by Rick Winterson

Lately, a persistent rumor has been circulating around South Boston:  That the opening of the long-awaited Curley Community Center has been delayed further by the presence of a dozen or so piping plovers, who migrated onto the Center’s beach in April. 

Members of Boston’s City Council have informed us that the Center’s opening actually depends on receiving various permits, which are expected “Soon”.  We have heard from environmentalists that a “Beach Management Plan” needs to be approved as well.  Here in South Boston, two fenced-off areas have been established for the piping plovers that arrived on the Curley Center beach.  In the meantime, the completed Curley Center is undergoing a thorough cleaning, but no specific opening date has been set.  The necessary paperwork by itself will likely take a few more weeks.

We are not sure if piping plovers will delay the Curley Center’s opening even more, but there’s no question that they are a species at risk.  A sign posted prominently on M Street beach graphically requests, “Help us protect a very special bird”.  Check it out for yourself.  In addition to describing the bird, the piping plover sign also refers to “fences” and “protected areas”.  As far as we know, the piping plover is the only New England bird that requires a separate, protected section of beach to nest on.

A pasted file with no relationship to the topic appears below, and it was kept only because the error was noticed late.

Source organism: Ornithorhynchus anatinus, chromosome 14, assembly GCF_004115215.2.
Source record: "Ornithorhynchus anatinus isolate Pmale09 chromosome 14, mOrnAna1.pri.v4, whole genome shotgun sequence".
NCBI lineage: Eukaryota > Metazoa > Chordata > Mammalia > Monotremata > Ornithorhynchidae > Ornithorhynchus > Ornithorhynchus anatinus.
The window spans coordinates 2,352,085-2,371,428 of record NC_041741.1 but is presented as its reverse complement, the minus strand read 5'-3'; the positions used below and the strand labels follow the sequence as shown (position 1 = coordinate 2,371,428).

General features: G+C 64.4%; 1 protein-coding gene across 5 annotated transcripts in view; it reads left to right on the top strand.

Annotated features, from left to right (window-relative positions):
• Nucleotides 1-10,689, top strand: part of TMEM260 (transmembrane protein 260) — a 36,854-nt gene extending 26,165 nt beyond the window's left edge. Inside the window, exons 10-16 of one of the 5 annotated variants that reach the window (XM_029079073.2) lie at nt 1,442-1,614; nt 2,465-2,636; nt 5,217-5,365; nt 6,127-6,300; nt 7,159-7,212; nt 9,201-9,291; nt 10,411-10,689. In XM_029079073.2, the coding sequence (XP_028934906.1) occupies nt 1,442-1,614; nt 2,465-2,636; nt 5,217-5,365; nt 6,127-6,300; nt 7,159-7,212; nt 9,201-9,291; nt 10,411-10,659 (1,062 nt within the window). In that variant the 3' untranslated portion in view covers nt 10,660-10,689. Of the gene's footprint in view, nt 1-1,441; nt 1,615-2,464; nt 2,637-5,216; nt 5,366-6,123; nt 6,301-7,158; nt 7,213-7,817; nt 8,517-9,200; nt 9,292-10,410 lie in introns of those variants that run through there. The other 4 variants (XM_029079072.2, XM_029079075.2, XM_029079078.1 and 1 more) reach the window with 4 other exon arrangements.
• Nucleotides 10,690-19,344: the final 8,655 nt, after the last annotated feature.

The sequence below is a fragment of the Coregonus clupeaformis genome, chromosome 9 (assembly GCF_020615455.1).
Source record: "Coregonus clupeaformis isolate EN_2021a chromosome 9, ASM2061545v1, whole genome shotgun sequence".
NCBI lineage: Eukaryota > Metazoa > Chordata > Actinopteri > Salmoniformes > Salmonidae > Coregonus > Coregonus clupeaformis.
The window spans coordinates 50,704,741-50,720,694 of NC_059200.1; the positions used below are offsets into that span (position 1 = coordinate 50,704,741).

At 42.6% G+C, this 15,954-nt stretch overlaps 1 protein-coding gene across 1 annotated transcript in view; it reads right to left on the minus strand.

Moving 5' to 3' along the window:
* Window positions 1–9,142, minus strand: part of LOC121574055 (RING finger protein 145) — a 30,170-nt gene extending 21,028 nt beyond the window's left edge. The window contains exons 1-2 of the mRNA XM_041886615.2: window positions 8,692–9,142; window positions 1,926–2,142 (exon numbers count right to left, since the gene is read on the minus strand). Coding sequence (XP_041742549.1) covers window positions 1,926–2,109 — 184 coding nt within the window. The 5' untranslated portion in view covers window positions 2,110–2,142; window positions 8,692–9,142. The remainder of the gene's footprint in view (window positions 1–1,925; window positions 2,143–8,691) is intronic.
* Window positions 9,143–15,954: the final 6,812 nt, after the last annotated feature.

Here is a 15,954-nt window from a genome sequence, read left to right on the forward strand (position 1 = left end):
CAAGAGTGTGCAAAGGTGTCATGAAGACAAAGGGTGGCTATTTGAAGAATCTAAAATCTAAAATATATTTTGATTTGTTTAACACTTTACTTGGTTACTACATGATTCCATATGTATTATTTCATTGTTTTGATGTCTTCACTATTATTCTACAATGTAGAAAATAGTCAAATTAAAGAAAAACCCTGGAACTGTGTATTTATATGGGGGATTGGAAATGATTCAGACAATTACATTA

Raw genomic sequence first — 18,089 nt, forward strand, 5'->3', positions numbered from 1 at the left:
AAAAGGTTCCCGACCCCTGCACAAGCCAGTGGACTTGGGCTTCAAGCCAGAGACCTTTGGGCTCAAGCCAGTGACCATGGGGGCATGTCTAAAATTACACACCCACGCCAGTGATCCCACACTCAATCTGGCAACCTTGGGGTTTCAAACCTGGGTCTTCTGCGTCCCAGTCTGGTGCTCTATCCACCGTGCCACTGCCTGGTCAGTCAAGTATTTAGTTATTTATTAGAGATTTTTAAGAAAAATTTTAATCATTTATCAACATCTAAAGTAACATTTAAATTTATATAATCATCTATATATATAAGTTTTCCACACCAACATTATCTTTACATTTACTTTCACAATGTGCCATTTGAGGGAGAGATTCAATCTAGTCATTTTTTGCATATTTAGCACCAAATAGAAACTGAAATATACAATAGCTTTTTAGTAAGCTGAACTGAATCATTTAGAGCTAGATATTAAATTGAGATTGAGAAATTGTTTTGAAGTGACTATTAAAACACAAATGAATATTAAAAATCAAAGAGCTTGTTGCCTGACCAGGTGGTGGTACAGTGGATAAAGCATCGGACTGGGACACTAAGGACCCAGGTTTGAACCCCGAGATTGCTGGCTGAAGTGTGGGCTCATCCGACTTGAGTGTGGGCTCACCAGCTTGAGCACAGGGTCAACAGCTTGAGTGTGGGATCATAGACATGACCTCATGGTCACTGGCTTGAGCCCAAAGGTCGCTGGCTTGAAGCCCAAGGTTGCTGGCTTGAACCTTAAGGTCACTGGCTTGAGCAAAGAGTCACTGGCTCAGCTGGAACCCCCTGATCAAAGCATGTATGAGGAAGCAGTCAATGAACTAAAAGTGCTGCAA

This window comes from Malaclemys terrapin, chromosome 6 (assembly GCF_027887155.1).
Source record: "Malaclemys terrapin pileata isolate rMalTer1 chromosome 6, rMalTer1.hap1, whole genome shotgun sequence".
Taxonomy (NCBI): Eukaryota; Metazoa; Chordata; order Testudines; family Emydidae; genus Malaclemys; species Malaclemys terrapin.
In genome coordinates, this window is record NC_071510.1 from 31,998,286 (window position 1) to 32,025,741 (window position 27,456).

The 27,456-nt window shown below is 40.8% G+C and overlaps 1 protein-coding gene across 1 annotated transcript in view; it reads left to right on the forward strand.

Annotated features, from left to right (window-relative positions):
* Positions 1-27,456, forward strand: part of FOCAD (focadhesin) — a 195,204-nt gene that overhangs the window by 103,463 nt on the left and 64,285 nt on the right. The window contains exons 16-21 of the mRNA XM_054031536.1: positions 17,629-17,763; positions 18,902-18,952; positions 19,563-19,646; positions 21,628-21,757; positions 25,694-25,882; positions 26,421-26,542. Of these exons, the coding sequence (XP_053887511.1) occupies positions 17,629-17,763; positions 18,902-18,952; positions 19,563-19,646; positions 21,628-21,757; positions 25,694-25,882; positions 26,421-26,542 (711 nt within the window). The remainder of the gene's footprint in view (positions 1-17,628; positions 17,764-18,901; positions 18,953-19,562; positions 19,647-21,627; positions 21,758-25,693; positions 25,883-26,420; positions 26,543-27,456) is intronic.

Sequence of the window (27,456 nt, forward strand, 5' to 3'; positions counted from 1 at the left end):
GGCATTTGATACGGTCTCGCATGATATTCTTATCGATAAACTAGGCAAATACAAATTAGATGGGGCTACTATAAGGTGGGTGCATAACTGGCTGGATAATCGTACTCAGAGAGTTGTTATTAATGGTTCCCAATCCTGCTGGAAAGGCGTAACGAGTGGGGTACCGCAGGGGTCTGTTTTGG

Perhaps unfortunately, piping plovers make their nests by scratching a hole in the sand above the waterline.  That’s an essential part of the plovers’ mating rituals, but these really aren’t “nests” at all – the eggs sit on the sand after being laid.  Plovers usually migrate here in April and hatch their eggs in May.  The young plovers fledge and leave the nest during the month of June.  Right now, piping plover migration is at its height.  When they land on a beach, the law requires this be reported and a “protected area” created for them.  Massachusetts beaches from Duxbury to Wollaston have already been marked off; beaches all along the North Shore to the New Hampshire border are next.  In the case of Wollaston, two large sections amounting to more than an acre have been fenced off. However, the word “fence” is deceptive.  The protected areas are actually formed by small, triangular signposts in the sand, connected by waterproof twine – these can be hard to spot.

Piping plovers are larger than a common sparrow and smaller than a sandpiper.  They are light gray with white breasts.  They have orange legs and an orange bill with a black tip, and they are marked with a black neck ring and “eyebrow”.  Their call sounds like a little bell, which leads to their name “piping”.

Piping plovers are actually widespread in the U.S. – along many northeastern beaches, on riverbanks in the Midwest, and all around the Great Lakes.  But their numbers are small – less than 10,000, and the mating pairs are far less than that.  In the Midwest and in Maine and New Hampshire, piping plovers are listed as “endangered”.  Massachusetts has made some progress with piping plovers – around here they are listed only as “threatened”.  Among their most dangerous enemies are dogs on the beach and feral cats – Castle Island had a large colony of feral cats about a dozen years ago.